Some metaphors of nature

Stream: Do you think we live in a new era, an era of anthropogenic rupture? That it’s possibly too late, we’ve gone too far ?

David Ruy: From a geological perspective, the Anthropocene seems to be pretty much a fact at this point. Setting aside cultural perceptions, just examine the actual geology. Drill a hole in the ground and extract a cylindrical cross section. In the boring sample, you’ll typically see distinct lines that mark the major geological periods. For example, the last such period was the Holocene. We trace that to the last major line that appears in the cross section. What drew that line? The Ice Age. Though it is still up for debate, there appears to be a new line visible marking the start of a new geological period, the Anthropocene. What drew that line? It was us, through pollution, agriculture, mining, and, of course, building. Civilization has become a force of nature. This should be a cold shower for humanists. Any persisting desire to separate the human being as a special case of being now seems hopelessly nostalgic. Whatever nature is, if there actually is such a thing, we are part of it too.

The Copernican revolution was founded on the realization that the earth is not at the center of the universe. I think we have another such revolution where we are starting to realize that the human being does not have a special ontological status that is outside of nature. I don’t think we properly appreciate the implications of this revolution. This is not a call to reject civilization and embrace “the natural.” I am deeply suspicious of the tendency to valorize nature as somehow possessing an intelligence that we don’t have (which I think is superstitious). When we say “nature” isn’t it weird that what comes to mind is a lush green forest with a lake and mountains in the background? We don’t think of bacteria in the stratosphere; we don’t think of bioluminescent marine life; we don’t think of the boiling cauldron of ammonia on Jupiter. Most of all, we don’t think of ourselves. We have to acknowledge that our pastoral desires still extend from the Romantic period. We really need to get past this.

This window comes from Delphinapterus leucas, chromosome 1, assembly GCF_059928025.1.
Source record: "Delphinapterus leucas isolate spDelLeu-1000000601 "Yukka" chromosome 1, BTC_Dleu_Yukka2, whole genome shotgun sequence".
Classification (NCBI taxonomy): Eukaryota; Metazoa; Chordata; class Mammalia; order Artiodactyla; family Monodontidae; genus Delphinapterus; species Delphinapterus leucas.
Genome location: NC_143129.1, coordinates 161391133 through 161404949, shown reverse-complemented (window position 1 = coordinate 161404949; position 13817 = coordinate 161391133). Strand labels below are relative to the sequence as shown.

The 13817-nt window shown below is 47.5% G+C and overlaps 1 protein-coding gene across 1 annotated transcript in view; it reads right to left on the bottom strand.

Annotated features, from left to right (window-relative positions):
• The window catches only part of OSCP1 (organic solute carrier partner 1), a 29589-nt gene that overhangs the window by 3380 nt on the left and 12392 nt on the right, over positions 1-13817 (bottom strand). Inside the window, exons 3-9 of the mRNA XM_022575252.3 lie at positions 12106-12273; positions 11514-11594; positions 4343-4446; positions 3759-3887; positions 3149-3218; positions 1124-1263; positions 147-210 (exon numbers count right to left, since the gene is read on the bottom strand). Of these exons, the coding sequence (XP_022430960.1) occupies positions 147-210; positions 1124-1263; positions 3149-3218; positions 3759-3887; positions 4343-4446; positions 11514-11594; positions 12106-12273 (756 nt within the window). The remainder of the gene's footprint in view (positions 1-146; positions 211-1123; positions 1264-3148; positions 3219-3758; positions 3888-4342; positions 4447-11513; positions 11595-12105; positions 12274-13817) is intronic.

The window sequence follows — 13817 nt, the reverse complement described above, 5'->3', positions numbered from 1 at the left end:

"Solar House Prototype", building components © David Ruy, Ruy Klein

I’m not a doomsayer, however. There are profound dangers in the environment, but I don’t think we’re living a condemned existence. However, I’m pretty sure that sustainability as it is understood today is a deeply unsatisfactory response. In my view, sustainable and mainstream ecological practices are political palliatives and underscore a deeper problem regarding the management of risk in capital investments. I think it is far more likely that all of these planetary problems like climate change, the erosion of the pedosphere, the eventual depletion of fossil fuel energy reserves, the poisoning of food and water supplies will ultimately require solutions that will be shockingly unnatural (from our current perspective) and technologically aggressive. It won’t be pretty.

Stream: You define architecture as being caught somewhere between nature and technology, and you say that you work at this intersection. Can you explain this idea?